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What are the really important aspects of optimal wine storage? 1st of 6 key factors

What are the really important aspects of optimal wine storage? 1st of 6 key factors

When the topic of conversation is wine storage, a lot of time is spent on the “right” temperature and how important it is to not be too warm, nor too cold, and stable.

There is nothing fundamentally wrong with that discussion, except that with all the attention given to temperature, the most important factors are often overlooked.

It is a little bit like the story of the emperor’s new clothes: all kinds of time and energy are spent on debating half a degree difference in temperature, when that same bottle was standing in the display window for months, or someone may be storing bottles with corks, leaving their fate to chance – risking that the corks start leaking, develop mould, or spoil the taste of the wine. Even laboratory-precise temperature control alone is not enough to ensure that a wine stays intact for a long period of time or ages positively.

Over the next few weeks, we will present articles explaining the 6 fundamental factors that, together, are instrumental in making wine last for years or even decades, making it better, more refined, and highly differentiated.

1st Key factor: Storability

Drink now:
First of all, it is important to realize that not all wines are meant to be stored. There are wines that are pretty much ‘perfect’ the moment they are bottled. This is often the case with light wines, but it is increasingly so with heavier, more aged products, fermented using ‘modern’ processes. We are talking about wines that have been manipulated by the winemaker (a bad word) during the vinification process so that even though the wines have just been bottled, they give the impression that their finesse and refinement are the result of 10 years of maturation in the cellar. The ‘instant gratification’ mentality has not spared the wine industry.

Then there are the traditionally fermented wines. Even in the ‘old world’ (France, Italy, Spain), these wines have to increasingly compete for their rightful place, as many vintners now offer a growing selection of ‘fully aged’ products.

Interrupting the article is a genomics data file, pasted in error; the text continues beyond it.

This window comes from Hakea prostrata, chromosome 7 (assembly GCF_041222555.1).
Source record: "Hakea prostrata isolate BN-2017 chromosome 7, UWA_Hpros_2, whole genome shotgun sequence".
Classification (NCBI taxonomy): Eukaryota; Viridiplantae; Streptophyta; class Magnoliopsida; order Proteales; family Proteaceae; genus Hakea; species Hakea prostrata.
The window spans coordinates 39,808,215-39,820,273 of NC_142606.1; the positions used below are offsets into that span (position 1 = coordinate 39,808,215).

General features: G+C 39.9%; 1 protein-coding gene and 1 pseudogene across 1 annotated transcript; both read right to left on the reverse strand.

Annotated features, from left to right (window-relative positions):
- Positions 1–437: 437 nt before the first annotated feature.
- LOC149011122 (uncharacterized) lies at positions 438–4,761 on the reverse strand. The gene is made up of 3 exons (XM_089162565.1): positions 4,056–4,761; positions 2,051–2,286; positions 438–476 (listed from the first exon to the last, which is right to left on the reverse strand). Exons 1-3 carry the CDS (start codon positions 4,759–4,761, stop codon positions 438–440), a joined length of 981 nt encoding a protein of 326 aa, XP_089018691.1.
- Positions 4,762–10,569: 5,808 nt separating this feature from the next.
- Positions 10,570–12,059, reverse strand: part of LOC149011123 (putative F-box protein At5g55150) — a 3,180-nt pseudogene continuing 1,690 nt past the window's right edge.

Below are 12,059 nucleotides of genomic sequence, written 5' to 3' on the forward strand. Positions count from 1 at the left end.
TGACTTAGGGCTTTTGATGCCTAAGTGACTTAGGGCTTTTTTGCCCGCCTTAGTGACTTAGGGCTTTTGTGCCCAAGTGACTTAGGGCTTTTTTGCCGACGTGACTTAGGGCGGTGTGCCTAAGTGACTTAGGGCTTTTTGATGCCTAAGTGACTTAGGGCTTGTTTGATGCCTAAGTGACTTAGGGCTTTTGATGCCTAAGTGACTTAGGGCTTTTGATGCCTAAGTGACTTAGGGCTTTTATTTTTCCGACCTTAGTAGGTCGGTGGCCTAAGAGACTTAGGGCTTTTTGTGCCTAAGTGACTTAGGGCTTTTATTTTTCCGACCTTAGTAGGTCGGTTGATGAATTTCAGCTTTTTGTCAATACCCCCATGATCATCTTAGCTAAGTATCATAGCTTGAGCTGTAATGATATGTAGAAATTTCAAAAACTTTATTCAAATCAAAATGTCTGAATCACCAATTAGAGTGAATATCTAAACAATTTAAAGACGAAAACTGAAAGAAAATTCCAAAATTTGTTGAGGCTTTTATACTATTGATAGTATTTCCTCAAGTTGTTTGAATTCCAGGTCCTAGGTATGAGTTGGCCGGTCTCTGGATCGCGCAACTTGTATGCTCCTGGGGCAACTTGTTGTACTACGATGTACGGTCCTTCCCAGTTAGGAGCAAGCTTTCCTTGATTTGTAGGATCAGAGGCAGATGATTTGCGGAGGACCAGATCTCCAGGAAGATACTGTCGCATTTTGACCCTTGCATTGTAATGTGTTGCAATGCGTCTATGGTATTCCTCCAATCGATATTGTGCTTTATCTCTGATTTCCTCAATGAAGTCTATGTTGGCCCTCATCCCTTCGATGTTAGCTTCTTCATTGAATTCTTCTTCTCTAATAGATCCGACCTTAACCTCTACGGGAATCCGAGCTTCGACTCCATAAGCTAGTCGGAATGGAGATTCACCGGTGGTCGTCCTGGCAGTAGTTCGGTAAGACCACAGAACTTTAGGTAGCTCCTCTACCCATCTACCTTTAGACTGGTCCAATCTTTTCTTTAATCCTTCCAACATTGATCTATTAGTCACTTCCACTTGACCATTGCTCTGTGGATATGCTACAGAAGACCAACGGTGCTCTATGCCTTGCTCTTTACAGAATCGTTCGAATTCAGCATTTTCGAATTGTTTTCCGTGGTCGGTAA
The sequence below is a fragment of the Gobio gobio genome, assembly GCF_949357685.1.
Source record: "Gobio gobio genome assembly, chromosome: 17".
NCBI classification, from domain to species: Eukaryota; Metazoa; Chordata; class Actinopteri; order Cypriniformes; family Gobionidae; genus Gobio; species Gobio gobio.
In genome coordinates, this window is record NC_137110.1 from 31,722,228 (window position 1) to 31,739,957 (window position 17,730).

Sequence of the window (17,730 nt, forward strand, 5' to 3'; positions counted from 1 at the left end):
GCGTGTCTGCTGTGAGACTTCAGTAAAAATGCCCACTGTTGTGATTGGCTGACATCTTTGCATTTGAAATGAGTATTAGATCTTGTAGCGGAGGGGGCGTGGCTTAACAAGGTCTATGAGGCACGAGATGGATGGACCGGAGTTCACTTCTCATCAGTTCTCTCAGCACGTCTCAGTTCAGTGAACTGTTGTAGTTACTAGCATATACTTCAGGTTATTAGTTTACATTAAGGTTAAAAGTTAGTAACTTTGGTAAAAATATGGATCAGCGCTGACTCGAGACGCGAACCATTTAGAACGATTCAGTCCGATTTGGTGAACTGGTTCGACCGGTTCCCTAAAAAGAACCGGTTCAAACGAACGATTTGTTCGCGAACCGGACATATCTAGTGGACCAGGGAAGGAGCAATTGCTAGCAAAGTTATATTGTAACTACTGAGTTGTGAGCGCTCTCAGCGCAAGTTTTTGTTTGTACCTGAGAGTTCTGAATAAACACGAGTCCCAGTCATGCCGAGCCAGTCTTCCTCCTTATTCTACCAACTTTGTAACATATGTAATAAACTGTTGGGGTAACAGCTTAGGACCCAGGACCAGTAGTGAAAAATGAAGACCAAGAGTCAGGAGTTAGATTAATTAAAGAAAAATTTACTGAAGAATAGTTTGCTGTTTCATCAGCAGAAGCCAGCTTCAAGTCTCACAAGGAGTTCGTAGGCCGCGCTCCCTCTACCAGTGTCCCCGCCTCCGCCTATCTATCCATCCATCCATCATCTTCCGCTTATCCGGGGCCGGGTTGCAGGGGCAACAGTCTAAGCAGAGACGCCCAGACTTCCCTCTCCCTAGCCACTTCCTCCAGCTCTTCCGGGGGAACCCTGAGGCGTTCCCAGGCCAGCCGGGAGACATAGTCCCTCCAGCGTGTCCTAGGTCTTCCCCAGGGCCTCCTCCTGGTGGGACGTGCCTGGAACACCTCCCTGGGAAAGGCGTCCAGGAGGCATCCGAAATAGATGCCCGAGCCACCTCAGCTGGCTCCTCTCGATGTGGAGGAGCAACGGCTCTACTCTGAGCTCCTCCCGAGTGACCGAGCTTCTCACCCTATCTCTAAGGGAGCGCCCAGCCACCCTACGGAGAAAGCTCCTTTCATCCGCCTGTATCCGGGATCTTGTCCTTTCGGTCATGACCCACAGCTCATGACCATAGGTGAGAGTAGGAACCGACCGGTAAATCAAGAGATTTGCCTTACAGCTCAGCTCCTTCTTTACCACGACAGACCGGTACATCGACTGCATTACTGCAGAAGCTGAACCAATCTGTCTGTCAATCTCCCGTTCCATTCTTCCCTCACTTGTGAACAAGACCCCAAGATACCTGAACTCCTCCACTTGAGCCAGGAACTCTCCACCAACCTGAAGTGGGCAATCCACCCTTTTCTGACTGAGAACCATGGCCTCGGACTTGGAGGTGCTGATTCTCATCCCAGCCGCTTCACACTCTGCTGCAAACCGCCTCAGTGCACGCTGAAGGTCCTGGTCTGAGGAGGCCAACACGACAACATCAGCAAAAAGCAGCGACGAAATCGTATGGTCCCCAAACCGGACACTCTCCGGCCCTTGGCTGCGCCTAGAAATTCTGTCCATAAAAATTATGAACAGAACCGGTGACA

But there still are, and in some areas their number is growing, vintners who have taken a step back, and let nature (namely, the soil, wind, weather, and sun) ‘make’ the wine. These are not ambitious ‘winemakers’ who ‘make’ wine, but rather patient guardians who carefully tend to the wine. These guardians consider ‘making’ wine to be presumptuous, and the result of such action questionable. Nature does not allow shortcuts (like wine making) without consequences. The true connoisseur realizes this by the time they swirl the glass, at the latest.

This, literally, ‘grounded’ philosophy produces wines that are close to nature, intense, and sometimes even impetuous. But wines created in this traditional manner, combined with today’s knowledge, become more refined, even extraordinary, when stored for several years.

Is it possible to store wines that have been aged in wood barrels? The answer is: ‘it depends’. Tannins, which pass from the wood to the wine, have a preservative effect and generally make barrel-aged wines good for storage. Other important factors in preservation are alcohol, sugar, and acid content. The higher these factors are, the greater storability the wine will be. The sugar and acid content are particularly important when white wine. However, it would be a mistake to assume that any barrel-aged wine with a high alcohol content is especially suited for storage. Other factors are also at play; the type of vinification, in particular, can have a positive or negative impact on later storage. Learning which wines can be stored and for how long at the time of purchase or through helpful literature is recommended to ensure the best wine experience.

Depending on the wine, there may be a significant difference between how long the wine ‘can’ be stored, and how long it ‘should’ be stored. The longer a wine is stored, the more important it is to store it properly, i.e., taking into account the six key factors we are discussing here. If a case of wine is just going to stay in the cellar for a few months or so, you do not need to figure out an optimal storage solution.

As a general rule of thumb, 1 or 2 years of storage for most red wines, excluding very light red wines, brings positive results.

Some wines improve over this relatively short storage period: they become truly enjoyable – less hard, less rough, less sour, and so smoother, better-rounded.

Wines that can be stored for a long period of time can actually be transformed: like a caterpillar into a butterfly. What was once hard, unbalanced, perhaps a little sour or bitter is now an exquisite delight. Why else would you care for these splendid wines for half a generation or more as though they were the apple of your eye?

In summary, it can be said that the ‘convenience food’ culture has not spared the wine industry. Convenience products do not require storage or care, as they are made for immediate consumption. On the other hand, products that were created and matured observing the natural cadence of nature are not meant for the impatient, ‘here and now’ mentality. Unlike ‘convenience wines’, these products are often not yet finished when they are bottled. With this type of wine, one should continue to heed the rhythms of nature even after bottling and afford the wine the time and patience it requires to develop to its full potential.